Minnesota United Supporters Should Be Furious

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Minnesota United, currently plying its trade in the NASL, is expected to make the jump to MLS for the 2017 season. Joining along with them will be Atlanta United, owned by Atlanta Falcons and Home Depot mogul Arthur Blank. This would mean a pair of “United” clubs would join the league at the same time, something MLS isn’t exactly fond of. And the fans should be angry.

Word has come down that the league is pushing Minnesota United to drop the United moniker to avoid confusion among fans. Never mind that Minnesota has gone by United since 2013 when the Atlanta franchise was far from a reality. Minnesota was awarded a spot in MLS in March of 2015 when the Atlanta team was still anonymous. The club has already gone through multiple self-induced name changes. They were founded as Minnesota NSC and became Minnesota Stars before uniting the history of soccer in the state as Minnesota United. They are also uniting the Twin Cities under one club. Atlanta, meanwhile. has little claim to the word United other than branding. What exactly are they uniting? They have done more destruction of local clubs as opposed to bringing them together. The NASL’s Atlanta Silverbacks lie dead in Arthur Blank’s tire tracks.

This is just another example of MLS applying arbitrary rules at arbitrary times. It’s too late to get rid of this nonexistent United debacle. If the league was worried about having too many United clubs, why did they allow Atlanta to use it in the first place. It seems like a better idea to just tell them to pick something else than force a rename and rebrand on an already established club.

Why do they feel the need to bully one of their expansion franchises around? They are worried that having two Uniteds enter the league at the same time, plus having three in the league overall, would be confusing for the apparently unintelligent American soccer fan. Sounds like a solution in search of a problem to me. The Premier League has three Uniteds in their league, plus many more at lower divisions. What’s wrong with MLS adding two more to their roster? I don’t see anything amiss. If an American fan can’t tell D.C. United from Minnesota United from Atlanta United, then they must struggle with the White Sox and Red Sox in baseball.

Where is the fan outrage at this? The team they have loved and supported since 2010 is being coerced into a rebrand about a year before they are starting play. With all the success we have seen European fans have over ticket prices, why can’t the existing band of Minnesota United supporters come together and be heard over this? Their club, which they have supported for five seasons, is being bullied around by a mega rich owner from the south who is using your club name for nothing other than branding. Meanwhile, you’re being forced into an unnecessary name change.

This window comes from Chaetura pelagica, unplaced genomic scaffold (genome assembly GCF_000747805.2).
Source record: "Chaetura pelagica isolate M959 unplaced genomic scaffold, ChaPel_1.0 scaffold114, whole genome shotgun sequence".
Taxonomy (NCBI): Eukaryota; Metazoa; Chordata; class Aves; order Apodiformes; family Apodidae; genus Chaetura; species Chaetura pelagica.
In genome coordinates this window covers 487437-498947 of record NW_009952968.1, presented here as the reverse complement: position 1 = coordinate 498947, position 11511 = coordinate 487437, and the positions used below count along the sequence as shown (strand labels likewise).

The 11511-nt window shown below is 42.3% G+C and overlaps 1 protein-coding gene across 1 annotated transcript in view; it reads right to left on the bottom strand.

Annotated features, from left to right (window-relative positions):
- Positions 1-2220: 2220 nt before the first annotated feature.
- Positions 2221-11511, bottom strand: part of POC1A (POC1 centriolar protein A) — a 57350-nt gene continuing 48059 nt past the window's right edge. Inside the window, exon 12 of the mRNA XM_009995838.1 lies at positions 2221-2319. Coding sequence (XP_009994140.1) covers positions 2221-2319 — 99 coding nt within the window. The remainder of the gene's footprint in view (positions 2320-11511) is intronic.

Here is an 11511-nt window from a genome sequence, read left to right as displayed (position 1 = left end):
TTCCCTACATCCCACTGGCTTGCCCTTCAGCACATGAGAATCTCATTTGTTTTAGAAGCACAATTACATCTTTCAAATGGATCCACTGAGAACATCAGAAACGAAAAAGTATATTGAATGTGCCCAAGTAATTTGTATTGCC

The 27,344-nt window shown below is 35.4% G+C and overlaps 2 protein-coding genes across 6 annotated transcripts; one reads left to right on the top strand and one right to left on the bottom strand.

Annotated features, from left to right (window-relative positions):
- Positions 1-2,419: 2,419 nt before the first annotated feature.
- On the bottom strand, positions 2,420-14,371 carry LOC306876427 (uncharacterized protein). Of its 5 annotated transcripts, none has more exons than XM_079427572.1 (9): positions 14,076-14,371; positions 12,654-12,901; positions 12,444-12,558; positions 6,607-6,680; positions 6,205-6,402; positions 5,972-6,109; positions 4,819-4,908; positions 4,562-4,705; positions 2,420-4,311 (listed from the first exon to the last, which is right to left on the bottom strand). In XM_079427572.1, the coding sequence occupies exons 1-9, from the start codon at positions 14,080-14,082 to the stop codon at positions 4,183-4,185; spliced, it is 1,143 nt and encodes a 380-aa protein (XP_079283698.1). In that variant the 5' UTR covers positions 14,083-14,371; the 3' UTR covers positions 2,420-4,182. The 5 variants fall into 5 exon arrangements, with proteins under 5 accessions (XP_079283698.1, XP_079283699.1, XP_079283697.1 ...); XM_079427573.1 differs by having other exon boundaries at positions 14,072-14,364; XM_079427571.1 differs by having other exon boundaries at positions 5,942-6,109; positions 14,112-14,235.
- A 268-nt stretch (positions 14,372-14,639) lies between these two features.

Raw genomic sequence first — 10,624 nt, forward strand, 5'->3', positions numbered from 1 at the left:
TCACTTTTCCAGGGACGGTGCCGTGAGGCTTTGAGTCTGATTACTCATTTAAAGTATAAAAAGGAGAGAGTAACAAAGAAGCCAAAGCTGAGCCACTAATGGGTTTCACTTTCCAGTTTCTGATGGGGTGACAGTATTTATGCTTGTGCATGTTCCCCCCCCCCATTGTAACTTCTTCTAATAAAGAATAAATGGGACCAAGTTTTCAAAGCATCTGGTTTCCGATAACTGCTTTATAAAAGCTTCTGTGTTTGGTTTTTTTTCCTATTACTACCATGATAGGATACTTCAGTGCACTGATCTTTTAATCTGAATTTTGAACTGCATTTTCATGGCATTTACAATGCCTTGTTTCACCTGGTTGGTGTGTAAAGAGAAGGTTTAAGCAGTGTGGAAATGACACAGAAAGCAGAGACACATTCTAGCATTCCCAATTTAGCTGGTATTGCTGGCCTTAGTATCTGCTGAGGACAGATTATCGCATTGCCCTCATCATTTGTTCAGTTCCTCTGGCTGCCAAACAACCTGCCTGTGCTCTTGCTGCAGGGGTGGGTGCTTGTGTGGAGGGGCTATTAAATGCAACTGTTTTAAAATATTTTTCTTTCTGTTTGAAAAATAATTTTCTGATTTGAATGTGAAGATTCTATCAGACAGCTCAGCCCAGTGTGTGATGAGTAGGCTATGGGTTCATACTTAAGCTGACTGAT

It is inconvenient for them to, you know. The league and club will push them into buying new jerseys, shirts, scarves, and any other merchandise to replace the ones they already have. They can’t be seen sporting the Minnesota United name when the club is now called Minnesota FC, or whatever.

I can only imagine if this was happening to Detroit City, should they join MLS. If that day ever comes, and MLS wants to say “We already have New York City, you can’t join the club unless you change,” the supporters would riot. Especially if the league brought this down on us on such short notice.

The Dark Clouds, Minnesota United’s Independent Supporter Group, did release a statement opposing the name change.

Since MNUFC’s arrival we’ve enjoyed a measure of stability and come to deeply identify with our team’s identity. From the chants we sing to the banners we hold up, the word “United” has become synonymous with top-level professional soccer in this state.

This is what MLS is getting in the way of. They are messing with the very identity of the club they welcomed in and the culture that has formed around it. Dark Clouds president Jim Oliver calls for other United supporters to urge MLS not to take this action and to allow the club to retain its name so the stability formed behind it can remain as they transition into the league. It’s a great start, and I hope it leads to plenty of people stepping up and allowing their voices to be heard.

MLS has shown time and time again they have no respect for the history of the cities they expand to. This does not have to be the latest chapter in the saga. The fans just need to rise up and make their voice heard.